Multiple businesses along Delmar Boulevard were damaged by protesters after a tense standoff with police Saturday night.
Officers declared an ongoing protest in the Delmar Loop area of St. Louis an unlawful assembly after a small group of protesters remained following the dispersal of the main protest march which peacefully assembled during the late afternoon and evening.
The smaller group that remained marched through the Loop area for more than an hour before encountering a police line with officers dressed in riot gear.
When the protesters met the line, police quickly pulled back onto street corners.
Tensions continued to build as police reformed a line, then formed protective back-to-back lines and retreated down the street toward police vehicles. After protesters began throwing water bottles, the line of police moved forward toward the group of protesters. News 4 saw at least nine arrests.
Salt and Smoke, a barbeque restaurant on Delmar, had a window broken, along with numerous other businesses in the area.
By midnight, the crowd had dispersed and the heavy police presence reduced to just a few officers.
Aside from the small group that clashed with police late Saturday night, the protests that continued to ripple throughout the St. Louis area on Saturday were peaceful.
Hundreds of protesters gathered in the Delmar Loop early Friday evening to demonstrate against the Jason Stockley verdict. Marching down Delmar Boulevard and through the surrounding area, the group chanted, "No justice, no profits!" and "Shut it down!" Drums accompanied the marchers as they chanted in unison.
After marching back to their starting point in the Delmar Loop, organizers of the protest told the group to leave and regroup downtown on Sunday. But a small section of protesters remained to protest, marching up and down the street before stopping at the Delmar Blvd. and Skinker
The group reached the intersection of Skinker and Delmar and fanned out into a large circle, covering all four corners. Many laid on the ground as a symbolic representation of those who lost their lives at the hands of police officers.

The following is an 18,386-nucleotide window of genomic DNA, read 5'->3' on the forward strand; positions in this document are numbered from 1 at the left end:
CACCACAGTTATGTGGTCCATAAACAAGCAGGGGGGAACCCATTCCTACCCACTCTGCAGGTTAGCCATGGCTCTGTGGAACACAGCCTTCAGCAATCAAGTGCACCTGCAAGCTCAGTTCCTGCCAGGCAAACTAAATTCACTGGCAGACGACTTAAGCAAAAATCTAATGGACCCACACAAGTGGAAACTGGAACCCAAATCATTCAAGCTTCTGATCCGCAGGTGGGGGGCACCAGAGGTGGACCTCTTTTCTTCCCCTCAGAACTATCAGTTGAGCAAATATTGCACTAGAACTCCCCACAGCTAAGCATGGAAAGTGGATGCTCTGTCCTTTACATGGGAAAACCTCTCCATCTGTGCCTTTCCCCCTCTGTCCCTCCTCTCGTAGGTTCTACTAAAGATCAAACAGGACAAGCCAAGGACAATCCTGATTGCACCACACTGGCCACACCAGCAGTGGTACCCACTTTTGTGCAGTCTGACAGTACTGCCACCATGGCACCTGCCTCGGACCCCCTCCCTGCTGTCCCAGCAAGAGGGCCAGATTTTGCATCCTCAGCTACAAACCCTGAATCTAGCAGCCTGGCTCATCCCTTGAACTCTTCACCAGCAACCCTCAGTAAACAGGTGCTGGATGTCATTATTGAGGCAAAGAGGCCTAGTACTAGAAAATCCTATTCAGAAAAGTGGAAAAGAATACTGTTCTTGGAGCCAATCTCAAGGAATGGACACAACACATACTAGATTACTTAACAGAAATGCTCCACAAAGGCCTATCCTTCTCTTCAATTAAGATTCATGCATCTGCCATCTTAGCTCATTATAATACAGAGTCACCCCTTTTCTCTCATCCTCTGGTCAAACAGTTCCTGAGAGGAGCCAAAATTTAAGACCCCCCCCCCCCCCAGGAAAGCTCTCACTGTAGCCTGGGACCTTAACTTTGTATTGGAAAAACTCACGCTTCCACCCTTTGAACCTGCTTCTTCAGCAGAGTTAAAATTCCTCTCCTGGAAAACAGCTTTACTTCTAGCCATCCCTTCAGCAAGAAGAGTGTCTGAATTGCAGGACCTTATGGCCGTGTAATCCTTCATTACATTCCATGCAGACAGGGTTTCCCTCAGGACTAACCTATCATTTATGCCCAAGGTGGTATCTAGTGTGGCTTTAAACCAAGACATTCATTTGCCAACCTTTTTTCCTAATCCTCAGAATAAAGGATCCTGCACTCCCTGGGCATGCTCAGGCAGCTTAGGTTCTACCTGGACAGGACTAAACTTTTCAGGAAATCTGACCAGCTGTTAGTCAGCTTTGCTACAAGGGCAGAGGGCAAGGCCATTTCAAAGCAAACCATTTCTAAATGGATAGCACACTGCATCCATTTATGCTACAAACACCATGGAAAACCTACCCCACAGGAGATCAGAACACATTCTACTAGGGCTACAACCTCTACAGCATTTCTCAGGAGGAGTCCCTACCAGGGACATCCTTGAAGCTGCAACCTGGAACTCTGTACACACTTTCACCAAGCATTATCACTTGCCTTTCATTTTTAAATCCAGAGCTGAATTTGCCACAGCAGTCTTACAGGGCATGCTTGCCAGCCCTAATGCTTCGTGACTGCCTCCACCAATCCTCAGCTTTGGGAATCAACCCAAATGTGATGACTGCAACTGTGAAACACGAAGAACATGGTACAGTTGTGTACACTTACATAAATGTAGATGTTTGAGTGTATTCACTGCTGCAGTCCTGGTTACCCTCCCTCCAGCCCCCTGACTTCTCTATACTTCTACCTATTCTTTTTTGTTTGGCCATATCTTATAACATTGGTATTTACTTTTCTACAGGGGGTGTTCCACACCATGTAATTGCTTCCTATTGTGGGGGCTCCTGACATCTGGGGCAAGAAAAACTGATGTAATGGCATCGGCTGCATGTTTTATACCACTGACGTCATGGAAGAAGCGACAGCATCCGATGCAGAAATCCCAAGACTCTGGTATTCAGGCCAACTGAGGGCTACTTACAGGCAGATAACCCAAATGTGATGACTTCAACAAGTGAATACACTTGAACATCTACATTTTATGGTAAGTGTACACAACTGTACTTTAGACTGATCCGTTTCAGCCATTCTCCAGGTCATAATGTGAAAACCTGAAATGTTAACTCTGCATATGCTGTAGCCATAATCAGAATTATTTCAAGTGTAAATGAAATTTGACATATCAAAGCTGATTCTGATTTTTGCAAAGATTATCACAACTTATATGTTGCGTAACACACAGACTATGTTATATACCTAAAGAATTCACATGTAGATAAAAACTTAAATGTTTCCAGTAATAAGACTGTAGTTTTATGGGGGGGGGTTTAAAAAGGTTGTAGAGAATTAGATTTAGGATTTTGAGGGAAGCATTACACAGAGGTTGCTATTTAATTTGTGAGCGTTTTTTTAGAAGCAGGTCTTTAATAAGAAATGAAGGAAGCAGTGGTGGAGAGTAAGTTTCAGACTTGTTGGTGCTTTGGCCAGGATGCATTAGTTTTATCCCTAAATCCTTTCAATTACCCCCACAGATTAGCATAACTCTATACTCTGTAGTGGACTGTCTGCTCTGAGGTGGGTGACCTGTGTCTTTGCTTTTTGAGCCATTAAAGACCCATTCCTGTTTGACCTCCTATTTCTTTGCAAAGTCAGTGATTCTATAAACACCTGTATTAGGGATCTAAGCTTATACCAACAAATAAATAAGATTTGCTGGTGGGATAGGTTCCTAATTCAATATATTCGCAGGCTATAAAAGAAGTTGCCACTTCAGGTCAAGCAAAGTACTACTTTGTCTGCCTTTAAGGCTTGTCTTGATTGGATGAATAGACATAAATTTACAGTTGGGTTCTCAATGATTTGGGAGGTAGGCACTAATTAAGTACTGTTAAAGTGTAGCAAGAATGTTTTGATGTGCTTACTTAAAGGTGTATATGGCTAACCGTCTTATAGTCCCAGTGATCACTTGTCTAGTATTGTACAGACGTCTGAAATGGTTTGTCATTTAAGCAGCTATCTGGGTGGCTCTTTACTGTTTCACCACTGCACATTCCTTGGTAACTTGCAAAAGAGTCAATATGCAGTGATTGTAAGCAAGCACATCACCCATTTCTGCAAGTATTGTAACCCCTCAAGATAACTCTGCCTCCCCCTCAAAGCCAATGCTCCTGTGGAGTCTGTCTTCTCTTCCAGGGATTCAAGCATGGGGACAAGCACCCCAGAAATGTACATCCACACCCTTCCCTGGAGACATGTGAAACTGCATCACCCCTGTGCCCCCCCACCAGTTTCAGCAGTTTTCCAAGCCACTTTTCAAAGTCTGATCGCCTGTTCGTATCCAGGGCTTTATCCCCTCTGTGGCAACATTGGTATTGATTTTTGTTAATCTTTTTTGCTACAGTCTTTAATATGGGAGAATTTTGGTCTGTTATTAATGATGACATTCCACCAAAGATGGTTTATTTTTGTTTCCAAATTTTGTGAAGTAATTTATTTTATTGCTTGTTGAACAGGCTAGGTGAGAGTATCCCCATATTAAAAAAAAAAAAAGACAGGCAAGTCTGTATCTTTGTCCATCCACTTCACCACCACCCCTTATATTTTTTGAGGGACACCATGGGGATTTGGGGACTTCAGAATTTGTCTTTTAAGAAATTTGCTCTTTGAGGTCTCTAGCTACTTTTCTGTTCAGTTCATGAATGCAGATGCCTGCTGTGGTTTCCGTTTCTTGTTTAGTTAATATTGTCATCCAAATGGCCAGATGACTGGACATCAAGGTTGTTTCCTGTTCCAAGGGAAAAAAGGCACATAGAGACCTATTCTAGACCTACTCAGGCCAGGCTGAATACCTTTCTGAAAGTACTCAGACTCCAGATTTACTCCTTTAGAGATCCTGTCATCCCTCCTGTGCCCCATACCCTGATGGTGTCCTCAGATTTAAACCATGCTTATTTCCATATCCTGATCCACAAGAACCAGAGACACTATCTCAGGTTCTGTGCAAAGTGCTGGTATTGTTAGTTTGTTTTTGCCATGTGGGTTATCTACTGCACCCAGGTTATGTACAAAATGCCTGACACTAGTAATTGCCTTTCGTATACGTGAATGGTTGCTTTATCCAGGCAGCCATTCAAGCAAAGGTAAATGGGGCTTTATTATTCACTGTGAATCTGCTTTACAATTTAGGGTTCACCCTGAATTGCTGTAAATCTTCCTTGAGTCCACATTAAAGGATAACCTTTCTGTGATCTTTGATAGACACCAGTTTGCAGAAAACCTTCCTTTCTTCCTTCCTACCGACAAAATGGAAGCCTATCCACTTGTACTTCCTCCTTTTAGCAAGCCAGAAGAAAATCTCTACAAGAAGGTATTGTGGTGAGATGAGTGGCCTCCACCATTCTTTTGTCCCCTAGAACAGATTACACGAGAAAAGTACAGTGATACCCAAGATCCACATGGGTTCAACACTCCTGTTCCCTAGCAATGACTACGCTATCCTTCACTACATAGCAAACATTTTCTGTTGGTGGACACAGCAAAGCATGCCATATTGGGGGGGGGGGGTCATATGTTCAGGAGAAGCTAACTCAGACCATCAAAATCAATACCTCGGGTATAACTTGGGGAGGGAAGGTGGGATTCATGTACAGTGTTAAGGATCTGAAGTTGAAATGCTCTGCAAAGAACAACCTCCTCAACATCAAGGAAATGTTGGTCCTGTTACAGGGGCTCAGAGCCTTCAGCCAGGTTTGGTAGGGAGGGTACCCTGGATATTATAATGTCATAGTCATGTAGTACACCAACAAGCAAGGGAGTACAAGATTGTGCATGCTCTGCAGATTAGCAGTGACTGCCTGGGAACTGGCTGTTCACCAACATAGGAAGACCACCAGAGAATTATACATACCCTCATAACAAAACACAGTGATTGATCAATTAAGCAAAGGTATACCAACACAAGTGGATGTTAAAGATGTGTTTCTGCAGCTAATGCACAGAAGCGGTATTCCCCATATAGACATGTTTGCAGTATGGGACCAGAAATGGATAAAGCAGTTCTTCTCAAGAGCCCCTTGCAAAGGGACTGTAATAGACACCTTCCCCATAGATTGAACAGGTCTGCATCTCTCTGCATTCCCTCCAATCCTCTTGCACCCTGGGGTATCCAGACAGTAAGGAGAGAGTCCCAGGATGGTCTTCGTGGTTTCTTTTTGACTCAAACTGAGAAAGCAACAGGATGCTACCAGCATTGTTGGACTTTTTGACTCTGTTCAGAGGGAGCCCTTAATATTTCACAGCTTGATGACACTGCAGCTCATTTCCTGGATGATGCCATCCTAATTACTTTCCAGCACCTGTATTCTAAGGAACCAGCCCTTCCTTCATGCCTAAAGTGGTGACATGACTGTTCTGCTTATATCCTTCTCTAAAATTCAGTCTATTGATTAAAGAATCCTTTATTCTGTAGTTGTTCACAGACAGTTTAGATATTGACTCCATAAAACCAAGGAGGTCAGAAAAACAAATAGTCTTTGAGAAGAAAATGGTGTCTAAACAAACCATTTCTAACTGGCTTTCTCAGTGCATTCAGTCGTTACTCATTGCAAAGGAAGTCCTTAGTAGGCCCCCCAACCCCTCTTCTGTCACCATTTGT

After several minutes, the group rose and walked arm-in-arm down Skinker toward Forest Park.
Police blocked streets to allow the protest to persist without interference from cars or other pedestrians. The group stopped and assembled in a circle once more at Skinker and Forest Park Parkway before heading east toward the Central West End.
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Groups gathered at the West County Mall earlier Saturday to make their voices heard.
Protesters initially converged on Heman Park in University City to express their disappointment over the verdict. Stockley, a former St. Louis police officer, was acquitted of first-degree murder charges in the 2011 shooting death of Anthony Lamar Smith.
The scene at the mall was very peaceful. One woman showed up to the protest with her 2-year-old daughter, Kaylin.
Kaylin, who is biracial, was sporting a pink dress that said, "My Life Matters."
After about an hour, the protesters left and headed to West County Mall. They chanted things like, "No justice, no profits," "Shut it down," and "White Silence is Violence" as they walked throughout the mall.
Protesters later went to Chesterfield Mall and held a demonstration in response to the verdict.
After leaving Chesterfield Mall, the protesters spent a short time at Taste of St. Louis, according to security at the event.
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